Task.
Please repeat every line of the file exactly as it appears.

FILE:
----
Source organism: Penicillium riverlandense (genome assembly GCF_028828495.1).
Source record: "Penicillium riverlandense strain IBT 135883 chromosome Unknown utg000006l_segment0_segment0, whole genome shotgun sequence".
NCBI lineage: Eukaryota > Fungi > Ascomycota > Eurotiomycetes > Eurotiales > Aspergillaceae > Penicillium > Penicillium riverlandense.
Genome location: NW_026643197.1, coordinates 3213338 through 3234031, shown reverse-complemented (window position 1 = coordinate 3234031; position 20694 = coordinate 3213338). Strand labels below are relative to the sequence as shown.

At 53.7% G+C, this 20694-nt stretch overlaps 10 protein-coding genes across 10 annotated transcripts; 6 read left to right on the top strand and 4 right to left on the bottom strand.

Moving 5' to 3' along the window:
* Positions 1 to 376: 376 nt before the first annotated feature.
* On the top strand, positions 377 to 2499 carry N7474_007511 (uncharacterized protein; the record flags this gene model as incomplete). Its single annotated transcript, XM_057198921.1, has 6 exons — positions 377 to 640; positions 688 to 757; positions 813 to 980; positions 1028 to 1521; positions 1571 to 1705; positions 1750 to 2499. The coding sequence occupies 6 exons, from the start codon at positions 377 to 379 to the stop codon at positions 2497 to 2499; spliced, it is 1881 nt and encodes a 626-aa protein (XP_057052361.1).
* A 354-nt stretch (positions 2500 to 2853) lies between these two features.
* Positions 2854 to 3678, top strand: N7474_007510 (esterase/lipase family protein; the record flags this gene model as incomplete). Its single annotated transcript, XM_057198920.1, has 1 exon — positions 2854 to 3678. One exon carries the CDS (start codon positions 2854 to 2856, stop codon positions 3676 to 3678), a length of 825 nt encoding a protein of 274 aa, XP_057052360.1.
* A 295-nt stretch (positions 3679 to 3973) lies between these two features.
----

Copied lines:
Source organism: Penicillium riverlandense (genome assembly GCF_028828495.1).
Source record: "Penicillium riverlandense strain IBT 135883 chromosome Unknown utg000006l_segment0_segment0, whole genome shotgun sequence".
NCBI lineage: Eukaryota > Fungi > Ascomycota > Eurotiomycetes > Eurotiales > Aspergillaceae > Penicillium > Penicillium riverlandense.
Genome location: NW_026643197.1, coordinates 3213338 through 3234031, shown reverse-complemented (window position 1 = coordinate 3234031; position 20694 = coordinate 3213338). Strand labels below are relative to the sequence as shown.

At 53.7% G+C, this 20694-nt stretch overlaps 10 protein-coding genes across 10 annotated transcripts; 6 read left to right on the top strand and 4 right to left on the bottom strand.

Moving 5' to 3' along the window:
* Positions 1 to 376: 376 nt before the first annotated feature.
* On the top strand, positions 377 to 2499 carry N7474_007511 (uncharacterized protein; the record flags this gene model as incomplete). Its single annotated transcript, XM_057198921.1, has 6 exons — positions 377 to 640; positions 688 to 757; positions 813 to 980; positions 1028 to 1521; positions 1571 to 1705; positions 1750 to 2499. The coding sequence occupies 6 exons, from the start codon at positions 377 to 379 to the stop codon at positions 2497 to 2499; spliced, it is 1881 nt and encodes a 626-aa protein (XP_057052361.1).
* A 354-nt stretch (positions 2500 to 2853) lies between these two features.
* Positions 2854 to 3678, top strand: N7474_007510 (esterase/lipase family protein; the record flags this gene model as incomplete). Its single annotated transcript, XM_057198920.1, has 1 exon — positions 2854 to 3678. One exon carries the CDS (start codon positions 2854 to 2856, stop codon positions 3676 to 3678), a length of 825 nt encoding a protein of 274 aa, XP_057052360.1.
* A 295-nt stretch (positions 3679 to 3973) lies between these two features.